MINOCQUA - Racers hit the water on Jet Skis for the Great Lakes Watercross Racing Series in Minocqua on Saturday. The event was sanctioned by the International Jet Sports Boating Association. The people who partake in watersports start because of their love for water. "It's just cause they like playing out on the water," said Scott Hyke, the event producer for the Great Lakes Watercross Racing Series. "You got that natural attraction to swimming and everything. I liked water and I liked motor cross. As I got older I could wipe out on a jet ski and I didn't get hurt so this was a big attraction to me." With all the lakes in this region of the country, to spend some time on a jet ski and enjoy the water is a great idea.
"There's nothing like being on the beach and in the water on a great sunny day, especially here in the Midwest," said Gary Burtka, a professional Jet Ski freestyler and racer. "We get so many cold days in the winter, you really look forward to these hot sunny days here in the summer time." It takes more than just cruising water to be an achieving athlete in water sports. "These guys are quite the athletes," Hyke said. "It's comparable to motorcross. I've done that in my life. It's a lot of work. You fight the waves and water conditions constantly." "It's harder than people think," said Steve King, a vintage Jet Ski racer. "People think you are just riding around in a jet ski, but actually it's pretty taxing" Everyone who entered Saturday's races qualified for the International Jet Sports Boating Association World Finals in Lake Havasu, Arizona in October. Some of the participants have already had success in the World Final. "I've raced at World Finals a couple times," King said. "That's the real deal. There's the best people in the whole world there. The best I've ever finished there is third." "We'll be representing the Midwest there," Burtka said. "Hopefully do well. Last year a little problem with the electrical. I was able to do a no-hander lander back flip for the first time, which was the world's no hander lander backhander." The Aqua Bowl Open displayed how exciting watersports can be.
STEVENS POINT - Stevens Point police want your help finding suspects in two possible stabbings. The stabbings happened early Friday morning and early Sunday morning near downtown Stevens Point.
Friday, four young men got into a fight on Main Street. One man said he was stabbed in the chest. Police say the suspect is a black man in his mid-20s, about 5' 9" tall, with a muscular build and short hair. The victim was treated at the hospital and released.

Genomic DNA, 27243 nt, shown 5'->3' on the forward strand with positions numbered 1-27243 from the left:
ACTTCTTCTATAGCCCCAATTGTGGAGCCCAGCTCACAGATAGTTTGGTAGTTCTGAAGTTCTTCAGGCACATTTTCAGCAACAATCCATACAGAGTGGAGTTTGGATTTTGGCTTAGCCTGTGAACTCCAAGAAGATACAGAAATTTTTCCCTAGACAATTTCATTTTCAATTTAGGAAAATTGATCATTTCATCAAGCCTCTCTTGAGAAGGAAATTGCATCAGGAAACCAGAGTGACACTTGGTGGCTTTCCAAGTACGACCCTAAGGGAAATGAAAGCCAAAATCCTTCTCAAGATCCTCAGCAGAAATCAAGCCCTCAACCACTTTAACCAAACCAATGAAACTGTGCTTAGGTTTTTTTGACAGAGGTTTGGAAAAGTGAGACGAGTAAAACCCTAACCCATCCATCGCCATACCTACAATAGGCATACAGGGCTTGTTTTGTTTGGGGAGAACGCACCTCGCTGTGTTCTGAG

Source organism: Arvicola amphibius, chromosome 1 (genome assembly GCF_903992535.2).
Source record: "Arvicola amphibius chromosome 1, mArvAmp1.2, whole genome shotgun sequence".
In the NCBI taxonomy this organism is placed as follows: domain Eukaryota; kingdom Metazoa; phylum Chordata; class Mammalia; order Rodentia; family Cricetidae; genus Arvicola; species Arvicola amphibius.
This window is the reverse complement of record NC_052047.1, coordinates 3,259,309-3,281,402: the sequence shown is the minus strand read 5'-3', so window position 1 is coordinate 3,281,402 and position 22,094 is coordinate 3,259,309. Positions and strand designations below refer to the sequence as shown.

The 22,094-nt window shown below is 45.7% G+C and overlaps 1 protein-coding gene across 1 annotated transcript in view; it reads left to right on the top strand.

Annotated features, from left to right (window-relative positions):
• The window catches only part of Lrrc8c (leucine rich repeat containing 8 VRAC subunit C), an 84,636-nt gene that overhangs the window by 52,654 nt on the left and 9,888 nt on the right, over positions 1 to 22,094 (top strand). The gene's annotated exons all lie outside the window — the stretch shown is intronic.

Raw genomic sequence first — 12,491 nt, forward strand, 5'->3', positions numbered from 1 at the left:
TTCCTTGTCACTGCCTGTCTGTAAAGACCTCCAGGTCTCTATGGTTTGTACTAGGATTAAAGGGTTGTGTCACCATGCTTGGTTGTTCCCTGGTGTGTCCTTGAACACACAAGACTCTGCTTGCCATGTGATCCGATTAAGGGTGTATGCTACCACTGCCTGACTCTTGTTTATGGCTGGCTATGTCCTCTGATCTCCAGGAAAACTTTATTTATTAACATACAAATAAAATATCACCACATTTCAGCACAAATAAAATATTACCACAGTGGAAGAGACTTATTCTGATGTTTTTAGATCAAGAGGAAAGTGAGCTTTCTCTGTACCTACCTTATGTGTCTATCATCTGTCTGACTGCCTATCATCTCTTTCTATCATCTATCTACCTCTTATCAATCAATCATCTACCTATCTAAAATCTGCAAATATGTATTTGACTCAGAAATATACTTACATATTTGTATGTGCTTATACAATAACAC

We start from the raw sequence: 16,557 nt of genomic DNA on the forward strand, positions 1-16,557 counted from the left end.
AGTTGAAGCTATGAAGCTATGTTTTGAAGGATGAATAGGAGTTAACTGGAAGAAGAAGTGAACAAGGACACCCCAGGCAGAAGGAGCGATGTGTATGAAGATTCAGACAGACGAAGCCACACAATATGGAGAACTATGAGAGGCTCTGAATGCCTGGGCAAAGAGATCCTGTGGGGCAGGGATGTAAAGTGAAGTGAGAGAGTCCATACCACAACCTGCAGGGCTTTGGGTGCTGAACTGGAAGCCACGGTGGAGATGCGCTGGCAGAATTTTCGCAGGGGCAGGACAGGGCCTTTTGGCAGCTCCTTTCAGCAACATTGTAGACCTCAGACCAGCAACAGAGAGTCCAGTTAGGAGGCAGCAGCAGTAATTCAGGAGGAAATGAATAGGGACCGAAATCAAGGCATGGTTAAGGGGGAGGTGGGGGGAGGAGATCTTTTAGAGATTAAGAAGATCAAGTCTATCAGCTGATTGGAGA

Sunday morning, police responded to an incident at 2nd Street and Crosby Avenue. Witnesses heard glass breaking and people yelling about a stabbing. Police don't have a victim or suspect description in that case, but they don't believe the two stabbings are connected.
If you have any information about the stabbings, call Detective Sgt. Gruber at 715-346-1518.
You can also call Portage County Crimestoppers to remain anonymous at 888-346-6600.
TOWN OF LITTLE RICE - Dennis Schoeneck's pickup truck sloshes through muddy logging roads these days. But he'd prefer it if a much larger truck could even make it down the path.
"Heck, I think you could spit and make mud here," the Enterprise Forest Products owner said Tuesday morning.
Foot-deep ruts make up most of the logging road leading back to 23 acres of private land the long-time logger harvests in the western Oneida County town of Little Rice. Schoeneck started logging professionally in 1979 and says 2016 has been "exceptionally wet" compared to any other year.
"The old adage, make hay while the sun shines, that's not just for farmers," Schoeneck said. "That's for us too."
RHINELANDER - People in Rhinelander will be able to cast their November election ballots starting on Friday. It's the earliest people in Wisconsin have ever been able to vote.
The absentee ballots are stacked and ready for Friday at the Rhinelander City Clerk's office. To make the early voting process go as smoothly as possible, you will need to come prepared.
"When you come in make sure that you're registered. That is important. Make sure you're registered in the city if you're coming into us," said Clerk Valerie Foley.
Registering is easy; all you need is a photo ID and proof of residence. The registration form takes a couple of minutes, and then you will be able to fill out an election ballot.
"I think it is going to be a very busy day. I think people are pretty interested in the issues. And I think a lot of them would like to get and make sure they can vote if they're not certain they're going to make it to the polls in November or not," said Foley.
The clerk's office has already sent out about 200 ballots to people who have requested them.
Now, it is preparing for the early voter in-person rush.
If you are unsure whether you are registered to vote or where to go for early voting, the clerk's office suggests voters visit myvote.wi.gov for more information.
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